Zee rolled her eyes. “Get out of my corner,” she said.
“Your corner? How about we make it our corner?” Joshua suggested, flipping his floppy hair violently.
“How about no. Leave,” Zee told him firmly.
“Is that really what you want?” Joshua asked, bringing an annoyingly exaggerated face of disappointment.
“Yes,” Jacob said, intervening again.
Joshua looked at him, then at Zee, then at him, then sighed. As he he walked away he lamented, “Why are the good ones always taken?”
“Thanks,” she said to Jacob. “One of these days I’m going to cube him and replace the cafeteria cheese with his flesh, but until then...”
“No problem, dude,” Jacob answered, punching her shoulder playfully. “That’s what bros are for.” Zee nodded, and Jacob walked away, leaving her alone in her corner.
She looked down to see that she was still holding her drink, which she had completely forgotten about and had somehow not spilled. She drank the rest of it and watched Gabriella cream everyone in a dance-off (she’d been obsessed with and in dance since birth).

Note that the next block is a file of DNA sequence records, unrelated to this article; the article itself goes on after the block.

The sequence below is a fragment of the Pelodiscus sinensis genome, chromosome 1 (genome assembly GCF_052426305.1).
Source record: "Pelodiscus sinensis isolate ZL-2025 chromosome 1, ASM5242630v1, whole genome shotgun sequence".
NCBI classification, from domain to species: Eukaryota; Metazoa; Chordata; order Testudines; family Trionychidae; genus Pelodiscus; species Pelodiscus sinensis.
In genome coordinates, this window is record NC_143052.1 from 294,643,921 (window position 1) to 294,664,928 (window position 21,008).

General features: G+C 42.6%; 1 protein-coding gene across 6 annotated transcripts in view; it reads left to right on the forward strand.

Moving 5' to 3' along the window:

When she was done, she walked around until she found Zoya and Alice by the door.
“Hey!” Alice said, “We’ve been looking everywhere for you.”
“Sorry,” Zee said, “there was a Creep situation.”
“Joshua is the worst,” Zoya said. “Look at him now.” She nodded to something over Zee’s shoulder.
Zee turned around and looked to see Tara and Jacob sitting very close to each other on top of a lunch table, their feet on the bench. Tara appeared to be hanging on his every word. “Well, that was quick,” Zee commented dryly. “They’re kind of perfect for each other, actually.”